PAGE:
After the work day we got cleaned up and all headed back to San Marcos for a celebration with the local teachers and construction crew. They made delicious cheese dip, BBQ chicken, baked beans, slaw and FLOUR tortillas. We added to the menu by bringing the cake we ordered the day previously- everything was fantastic!! There was live music by Jose and his family including a harp, guitar and violin. So of course we had to dance and were lucky enough to have traditional lessons from Jose's Godmother. We even got to wear the local Mayan traditional skirt to help with the dancing. One final note from the evening was how unbelievably clear the sky was when we left the celebration that night- it was magical.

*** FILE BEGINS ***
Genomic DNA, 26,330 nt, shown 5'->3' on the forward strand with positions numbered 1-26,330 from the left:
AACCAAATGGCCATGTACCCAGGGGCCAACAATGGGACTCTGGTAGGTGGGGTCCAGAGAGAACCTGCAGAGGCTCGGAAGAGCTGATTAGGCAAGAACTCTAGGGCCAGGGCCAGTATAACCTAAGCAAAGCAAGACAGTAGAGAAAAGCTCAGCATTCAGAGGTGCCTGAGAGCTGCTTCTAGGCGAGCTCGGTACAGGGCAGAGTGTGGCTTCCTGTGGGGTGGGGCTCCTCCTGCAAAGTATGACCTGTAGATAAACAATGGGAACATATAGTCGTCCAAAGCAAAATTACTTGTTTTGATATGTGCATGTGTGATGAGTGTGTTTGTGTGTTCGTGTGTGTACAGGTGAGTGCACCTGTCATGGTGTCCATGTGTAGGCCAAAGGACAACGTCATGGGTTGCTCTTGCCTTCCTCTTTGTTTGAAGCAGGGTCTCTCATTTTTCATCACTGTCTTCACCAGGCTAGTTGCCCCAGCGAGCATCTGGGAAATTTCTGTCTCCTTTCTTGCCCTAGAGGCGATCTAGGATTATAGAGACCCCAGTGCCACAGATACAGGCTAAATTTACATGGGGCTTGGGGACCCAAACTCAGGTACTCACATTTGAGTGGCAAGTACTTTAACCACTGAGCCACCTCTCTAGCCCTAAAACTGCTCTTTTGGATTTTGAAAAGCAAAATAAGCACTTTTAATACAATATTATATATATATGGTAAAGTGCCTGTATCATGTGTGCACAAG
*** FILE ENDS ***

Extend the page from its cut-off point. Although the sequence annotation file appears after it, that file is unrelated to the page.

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Friday, June 19, 2015
The whole group was together for the first time at San Marcos! But first Ann, Scott, Rachael and Hannah went into Punta Gorda for a breakfast meeting with the Punta Gorda Rotary where we agreed to partner with the St. Louis Rotary. We then joined the rest of the group at San Marcos to continue to work on the playground and teach in the schools.
We passed out flip flops, made bracelets with UV beads that change color in the sun, and played with the parachutes. We also gave them the three water filters to use at the school.
The playground crew sifted sand for plaster, plastered two of the three benches, mixed our last batch of concrete and made the third bench. We also tasted (which means gnawed on!) fresh sugar cane from one of the locals, Nacho.